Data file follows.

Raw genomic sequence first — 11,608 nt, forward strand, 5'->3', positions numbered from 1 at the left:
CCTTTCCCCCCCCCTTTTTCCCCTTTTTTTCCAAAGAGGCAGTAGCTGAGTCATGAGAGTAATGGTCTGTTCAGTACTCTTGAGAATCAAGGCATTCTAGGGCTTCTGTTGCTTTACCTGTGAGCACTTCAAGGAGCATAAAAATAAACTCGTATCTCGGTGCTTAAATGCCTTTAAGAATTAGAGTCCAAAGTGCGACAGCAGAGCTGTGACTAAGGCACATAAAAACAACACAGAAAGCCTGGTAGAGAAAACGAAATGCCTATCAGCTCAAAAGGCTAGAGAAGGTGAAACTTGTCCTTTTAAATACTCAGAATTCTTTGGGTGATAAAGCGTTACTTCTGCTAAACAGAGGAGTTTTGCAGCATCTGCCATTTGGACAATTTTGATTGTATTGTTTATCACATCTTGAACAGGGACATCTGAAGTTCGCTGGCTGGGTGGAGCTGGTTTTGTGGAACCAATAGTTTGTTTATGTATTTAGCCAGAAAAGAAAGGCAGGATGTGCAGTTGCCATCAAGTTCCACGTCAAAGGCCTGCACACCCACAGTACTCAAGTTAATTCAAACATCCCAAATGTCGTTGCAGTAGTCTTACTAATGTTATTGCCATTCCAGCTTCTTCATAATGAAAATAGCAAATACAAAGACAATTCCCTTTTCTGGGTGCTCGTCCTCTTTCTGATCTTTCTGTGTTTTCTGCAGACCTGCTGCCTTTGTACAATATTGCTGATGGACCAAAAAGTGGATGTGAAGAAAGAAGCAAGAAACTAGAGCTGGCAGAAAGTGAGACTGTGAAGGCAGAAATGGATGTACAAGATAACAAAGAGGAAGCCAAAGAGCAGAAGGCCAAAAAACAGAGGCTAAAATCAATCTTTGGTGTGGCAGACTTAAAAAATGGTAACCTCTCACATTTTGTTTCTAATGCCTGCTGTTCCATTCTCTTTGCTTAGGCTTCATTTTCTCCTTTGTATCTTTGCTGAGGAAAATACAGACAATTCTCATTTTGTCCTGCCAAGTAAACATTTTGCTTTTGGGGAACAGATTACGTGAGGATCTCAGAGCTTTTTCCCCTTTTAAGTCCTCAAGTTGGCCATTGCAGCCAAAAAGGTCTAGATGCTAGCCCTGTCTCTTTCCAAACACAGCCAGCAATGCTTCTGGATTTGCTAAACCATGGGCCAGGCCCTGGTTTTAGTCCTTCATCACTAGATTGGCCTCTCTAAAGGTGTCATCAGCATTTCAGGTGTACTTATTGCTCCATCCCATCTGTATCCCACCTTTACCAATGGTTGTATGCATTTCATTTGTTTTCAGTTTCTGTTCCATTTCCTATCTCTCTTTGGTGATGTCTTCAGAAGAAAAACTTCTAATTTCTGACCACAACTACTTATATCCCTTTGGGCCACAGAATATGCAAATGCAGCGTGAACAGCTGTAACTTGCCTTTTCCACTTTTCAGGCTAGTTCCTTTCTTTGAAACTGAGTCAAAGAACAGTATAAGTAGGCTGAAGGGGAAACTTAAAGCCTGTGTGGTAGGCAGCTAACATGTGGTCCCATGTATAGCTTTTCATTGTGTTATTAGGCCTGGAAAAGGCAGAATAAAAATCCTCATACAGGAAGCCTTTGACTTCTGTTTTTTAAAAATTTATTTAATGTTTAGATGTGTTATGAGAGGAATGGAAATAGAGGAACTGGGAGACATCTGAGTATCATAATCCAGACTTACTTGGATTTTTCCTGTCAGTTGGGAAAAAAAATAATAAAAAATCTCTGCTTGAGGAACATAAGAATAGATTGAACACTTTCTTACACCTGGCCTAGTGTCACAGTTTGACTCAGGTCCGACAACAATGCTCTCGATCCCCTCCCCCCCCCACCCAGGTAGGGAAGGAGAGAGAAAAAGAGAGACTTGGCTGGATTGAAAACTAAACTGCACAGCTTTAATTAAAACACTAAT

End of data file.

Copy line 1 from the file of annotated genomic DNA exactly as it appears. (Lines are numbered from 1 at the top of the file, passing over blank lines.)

Raw genomic sequence first — 11,608 nt, forward strand, 5'->3', positions numbered from 1 at the left: